• Proactive Deferral Policies – Getting into races is hard for everyone, from Boston to Western States and everything in between, and until recently many of the biggest races penalized athletes when they missed a qualifying window or couldn’t take their place on the startline due to pregnancy. Several races have started to adopt broad parental deferral policies that include up to five years for parents carrying the child, and two years for anyone adding a child to their family unit.

During the Race

  • Respect Our Competition – The women’s race is not an exhibition event and deserves equal recognition. This includes providing equal coverage of the women’s field before, during, and after the event; welcoming women to the front of the start line (and celebrating us at the finish line, and offering equal prizes to the men’s race.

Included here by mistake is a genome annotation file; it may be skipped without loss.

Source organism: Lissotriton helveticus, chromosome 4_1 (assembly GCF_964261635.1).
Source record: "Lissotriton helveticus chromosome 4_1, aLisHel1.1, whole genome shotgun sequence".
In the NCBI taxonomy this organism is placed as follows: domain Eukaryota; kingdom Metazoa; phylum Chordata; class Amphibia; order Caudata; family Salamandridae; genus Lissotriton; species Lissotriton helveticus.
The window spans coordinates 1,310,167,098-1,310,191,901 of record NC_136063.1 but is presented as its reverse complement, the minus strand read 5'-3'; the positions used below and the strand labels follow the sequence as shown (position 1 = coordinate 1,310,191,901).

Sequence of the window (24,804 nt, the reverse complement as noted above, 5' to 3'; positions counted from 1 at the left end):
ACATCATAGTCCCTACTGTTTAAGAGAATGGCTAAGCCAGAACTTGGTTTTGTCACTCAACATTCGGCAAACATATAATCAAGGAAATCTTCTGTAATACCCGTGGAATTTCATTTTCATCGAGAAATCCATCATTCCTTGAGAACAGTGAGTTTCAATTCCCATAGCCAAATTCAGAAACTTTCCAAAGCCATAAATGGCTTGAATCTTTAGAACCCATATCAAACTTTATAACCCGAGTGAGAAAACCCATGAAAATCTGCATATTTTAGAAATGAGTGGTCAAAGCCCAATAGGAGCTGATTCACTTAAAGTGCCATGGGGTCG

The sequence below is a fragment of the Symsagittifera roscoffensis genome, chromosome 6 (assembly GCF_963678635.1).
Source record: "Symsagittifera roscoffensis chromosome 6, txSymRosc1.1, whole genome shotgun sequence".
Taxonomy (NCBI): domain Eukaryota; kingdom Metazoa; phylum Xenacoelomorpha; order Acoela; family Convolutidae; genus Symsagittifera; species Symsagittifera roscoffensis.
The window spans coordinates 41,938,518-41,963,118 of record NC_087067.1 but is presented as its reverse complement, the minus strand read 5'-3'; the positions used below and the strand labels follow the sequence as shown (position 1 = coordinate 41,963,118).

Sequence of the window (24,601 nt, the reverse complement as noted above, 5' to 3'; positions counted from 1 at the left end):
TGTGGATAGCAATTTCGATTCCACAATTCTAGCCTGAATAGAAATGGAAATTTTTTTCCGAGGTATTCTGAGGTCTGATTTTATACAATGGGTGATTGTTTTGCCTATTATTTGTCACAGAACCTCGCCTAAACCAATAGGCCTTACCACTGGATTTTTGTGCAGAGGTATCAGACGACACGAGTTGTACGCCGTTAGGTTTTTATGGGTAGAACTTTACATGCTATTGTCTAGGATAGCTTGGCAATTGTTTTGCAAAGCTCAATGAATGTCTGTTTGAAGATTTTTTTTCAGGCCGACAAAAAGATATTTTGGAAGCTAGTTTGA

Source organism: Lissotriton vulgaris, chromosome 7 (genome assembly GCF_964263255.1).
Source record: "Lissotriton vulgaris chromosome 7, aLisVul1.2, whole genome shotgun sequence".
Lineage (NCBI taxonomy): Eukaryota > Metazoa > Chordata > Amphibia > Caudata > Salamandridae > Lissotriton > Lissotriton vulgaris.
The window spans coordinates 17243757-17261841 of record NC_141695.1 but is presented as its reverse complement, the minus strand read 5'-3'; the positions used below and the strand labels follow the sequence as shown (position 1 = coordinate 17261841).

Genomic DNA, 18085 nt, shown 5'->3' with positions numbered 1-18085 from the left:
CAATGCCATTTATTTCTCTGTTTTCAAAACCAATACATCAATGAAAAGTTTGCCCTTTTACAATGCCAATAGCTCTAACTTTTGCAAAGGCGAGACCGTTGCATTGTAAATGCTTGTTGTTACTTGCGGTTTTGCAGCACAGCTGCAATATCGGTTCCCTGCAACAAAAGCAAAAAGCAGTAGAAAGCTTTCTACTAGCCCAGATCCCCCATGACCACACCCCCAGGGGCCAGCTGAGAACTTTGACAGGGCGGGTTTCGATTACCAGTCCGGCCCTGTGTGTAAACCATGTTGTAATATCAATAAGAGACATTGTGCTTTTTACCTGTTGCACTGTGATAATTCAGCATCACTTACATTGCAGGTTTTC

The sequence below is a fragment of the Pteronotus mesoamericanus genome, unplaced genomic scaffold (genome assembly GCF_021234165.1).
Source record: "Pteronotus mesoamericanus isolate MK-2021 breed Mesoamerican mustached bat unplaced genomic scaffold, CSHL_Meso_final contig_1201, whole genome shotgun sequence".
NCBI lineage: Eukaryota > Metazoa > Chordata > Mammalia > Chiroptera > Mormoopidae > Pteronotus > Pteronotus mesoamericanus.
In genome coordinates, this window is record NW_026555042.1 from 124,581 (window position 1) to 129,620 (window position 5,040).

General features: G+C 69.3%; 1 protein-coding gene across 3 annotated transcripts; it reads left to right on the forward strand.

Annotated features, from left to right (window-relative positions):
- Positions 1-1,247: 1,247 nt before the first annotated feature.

• Provide Adequate Facilities I’ve heard rumors that it’s possible to “pee out the side of split shorts”, but for essentially all of us doing things like peeing isn’t as simple as stepping to the side of the trail like our male counterparts. Providing adequate toilet facilities at start lines and finish lines, along with where appropriate on the course is a big deal. The addition of designated changing rooms, breastfeeding areas, and period products at aid stations will help more runners than we often realize.